They work! Take the Hib vaccine for example. In the 1980s before the Hib vaccine was developed there were about 20,000 cases of Hib disease every year in the United States, today there are fewer than 100 cases a year.
Although not all the diseases children are vaccinated for are as serious as others, children still should be vaccinated as they could suffer serious complications from the disease if not vaccinated. Chickenpox, for example resulted in 4 million cases, 11,000 hospitalizations, and 100 deaths each year before the vaccination was licensed in 1995.
When to Get Your Child Vaccinated
It is important that children get most of their immunizations during their first two years of life. Many of the diseases that vaccines protect children from are most severe in the very young. Most newborns will receive their first shot before they even leave the hospital. Other shots will be administered at various well checks with their pediatrician.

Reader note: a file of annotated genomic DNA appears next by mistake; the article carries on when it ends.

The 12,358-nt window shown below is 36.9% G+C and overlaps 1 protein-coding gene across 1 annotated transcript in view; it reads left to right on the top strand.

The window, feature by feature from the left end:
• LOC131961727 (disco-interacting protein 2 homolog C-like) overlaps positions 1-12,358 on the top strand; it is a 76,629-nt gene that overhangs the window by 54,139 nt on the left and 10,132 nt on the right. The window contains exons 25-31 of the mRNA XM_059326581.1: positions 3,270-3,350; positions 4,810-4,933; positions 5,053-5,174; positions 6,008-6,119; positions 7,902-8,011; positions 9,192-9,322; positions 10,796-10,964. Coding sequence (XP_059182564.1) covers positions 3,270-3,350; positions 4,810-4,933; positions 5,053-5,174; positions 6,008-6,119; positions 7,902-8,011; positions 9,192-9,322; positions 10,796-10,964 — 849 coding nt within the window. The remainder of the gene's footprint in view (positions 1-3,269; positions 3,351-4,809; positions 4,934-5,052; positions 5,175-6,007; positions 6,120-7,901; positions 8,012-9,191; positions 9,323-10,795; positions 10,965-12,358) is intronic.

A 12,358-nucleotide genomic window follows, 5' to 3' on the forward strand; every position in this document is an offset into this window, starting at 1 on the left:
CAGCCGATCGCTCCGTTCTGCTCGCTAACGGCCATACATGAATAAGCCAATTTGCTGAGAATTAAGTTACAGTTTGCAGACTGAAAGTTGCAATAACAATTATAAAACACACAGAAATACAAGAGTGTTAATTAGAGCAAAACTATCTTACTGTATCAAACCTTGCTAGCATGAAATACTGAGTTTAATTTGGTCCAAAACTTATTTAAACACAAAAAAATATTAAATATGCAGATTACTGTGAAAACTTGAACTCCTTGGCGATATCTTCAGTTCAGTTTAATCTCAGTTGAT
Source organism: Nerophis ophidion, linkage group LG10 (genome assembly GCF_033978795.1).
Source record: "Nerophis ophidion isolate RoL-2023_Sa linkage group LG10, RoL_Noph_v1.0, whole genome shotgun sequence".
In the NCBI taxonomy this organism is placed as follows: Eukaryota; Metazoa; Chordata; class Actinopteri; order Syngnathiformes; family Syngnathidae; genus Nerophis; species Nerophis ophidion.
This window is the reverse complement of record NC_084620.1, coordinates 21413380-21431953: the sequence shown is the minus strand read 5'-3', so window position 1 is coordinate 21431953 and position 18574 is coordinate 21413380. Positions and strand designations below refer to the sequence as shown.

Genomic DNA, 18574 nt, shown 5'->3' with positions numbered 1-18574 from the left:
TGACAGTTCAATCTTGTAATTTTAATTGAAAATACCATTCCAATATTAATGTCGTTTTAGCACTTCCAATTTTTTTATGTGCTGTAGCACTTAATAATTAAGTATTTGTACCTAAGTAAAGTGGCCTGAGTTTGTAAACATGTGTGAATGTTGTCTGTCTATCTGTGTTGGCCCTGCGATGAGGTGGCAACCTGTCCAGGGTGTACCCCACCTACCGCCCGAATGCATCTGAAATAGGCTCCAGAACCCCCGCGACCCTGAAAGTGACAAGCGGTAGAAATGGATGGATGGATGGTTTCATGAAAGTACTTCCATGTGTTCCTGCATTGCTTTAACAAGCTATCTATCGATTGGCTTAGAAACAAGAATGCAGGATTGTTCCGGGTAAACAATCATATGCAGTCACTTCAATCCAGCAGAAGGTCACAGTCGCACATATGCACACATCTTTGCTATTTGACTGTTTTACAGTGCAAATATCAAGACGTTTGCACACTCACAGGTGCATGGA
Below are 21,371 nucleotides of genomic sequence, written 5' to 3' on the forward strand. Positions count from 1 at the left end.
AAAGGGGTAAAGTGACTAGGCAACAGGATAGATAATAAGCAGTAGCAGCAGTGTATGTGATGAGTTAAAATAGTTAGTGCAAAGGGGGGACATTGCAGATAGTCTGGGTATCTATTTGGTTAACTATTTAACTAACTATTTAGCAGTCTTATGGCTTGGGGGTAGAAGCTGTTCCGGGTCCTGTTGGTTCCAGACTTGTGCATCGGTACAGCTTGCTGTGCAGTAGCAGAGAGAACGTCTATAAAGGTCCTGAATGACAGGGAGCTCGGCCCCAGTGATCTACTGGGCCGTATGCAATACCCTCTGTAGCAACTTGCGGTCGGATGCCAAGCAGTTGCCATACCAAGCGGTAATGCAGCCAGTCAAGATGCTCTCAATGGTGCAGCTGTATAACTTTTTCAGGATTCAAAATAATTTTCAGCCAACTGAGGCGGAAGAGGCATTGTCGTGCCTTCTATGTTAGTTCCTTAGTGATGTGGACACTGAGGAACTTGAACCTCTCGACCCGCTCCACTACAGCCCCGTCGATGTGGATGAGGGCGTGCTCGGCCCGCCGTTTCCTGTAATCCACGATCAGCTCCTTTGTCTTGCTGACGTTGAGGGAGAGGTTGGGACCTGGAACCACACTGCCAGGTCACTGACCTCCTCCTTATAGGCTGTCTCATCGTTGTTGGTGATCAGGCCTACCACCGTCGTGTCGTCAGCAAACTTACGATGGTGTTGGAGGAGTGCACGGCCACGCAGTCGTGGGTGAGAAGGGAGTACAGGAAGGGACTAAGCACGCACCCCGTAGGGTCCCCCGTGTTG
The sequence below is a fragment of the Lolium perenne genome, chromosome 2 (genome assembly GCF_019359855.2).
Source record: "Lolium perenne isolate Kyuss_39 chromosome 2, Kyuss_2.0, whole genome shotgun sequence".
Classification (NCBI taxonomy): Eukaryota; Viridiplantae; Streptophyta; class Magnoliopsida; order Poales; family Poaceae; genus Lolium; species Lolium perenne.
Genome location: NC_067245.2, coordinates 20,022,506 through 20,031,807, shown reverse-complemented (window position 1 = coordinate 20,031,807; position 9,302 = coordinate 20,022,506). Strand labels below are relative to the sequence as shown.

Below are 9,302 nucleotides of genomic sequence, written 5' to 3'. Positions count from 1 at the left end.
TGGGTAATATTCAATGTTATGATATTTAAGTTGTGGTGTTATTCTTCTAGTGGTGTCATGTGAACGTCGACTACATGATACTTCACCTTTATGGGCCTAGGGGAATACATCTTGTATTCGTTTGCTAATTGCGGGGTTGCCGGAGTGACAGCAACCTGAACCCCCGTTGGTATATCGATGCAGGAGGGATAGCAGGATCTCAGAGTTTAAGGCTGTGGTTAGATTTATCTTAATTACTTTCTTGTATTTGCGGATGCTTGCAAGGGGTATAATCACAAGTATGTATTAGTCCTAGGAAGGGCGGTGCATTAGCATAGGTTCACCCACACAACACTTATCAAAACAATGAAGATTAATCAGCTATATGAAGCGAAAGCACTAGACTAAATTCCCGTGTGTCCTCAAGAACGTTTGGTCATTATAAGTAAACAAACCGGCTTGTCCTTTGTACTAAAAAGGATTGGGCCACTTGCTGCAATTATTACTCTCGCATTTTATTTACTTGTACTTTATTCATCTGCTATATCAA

Children that have not been immunized or have fallen behind on their shots are at risk of contracting these preventable diseases as well as spreading them to other children or small babies that aren’t old enough to be vaccinated. Keep track of your child’s vaccines and talk to your child’s doctor about what vaccines they will need to stay up to date.
Side Effects: What Parents Should Know
Side effects of immunizations are mild if present at all. They may include tenderness at the site of the shot, fussiness or a slight fever. Serious side effects are rare; however if your child has any of the following after a vaccination, call your doctor immediately: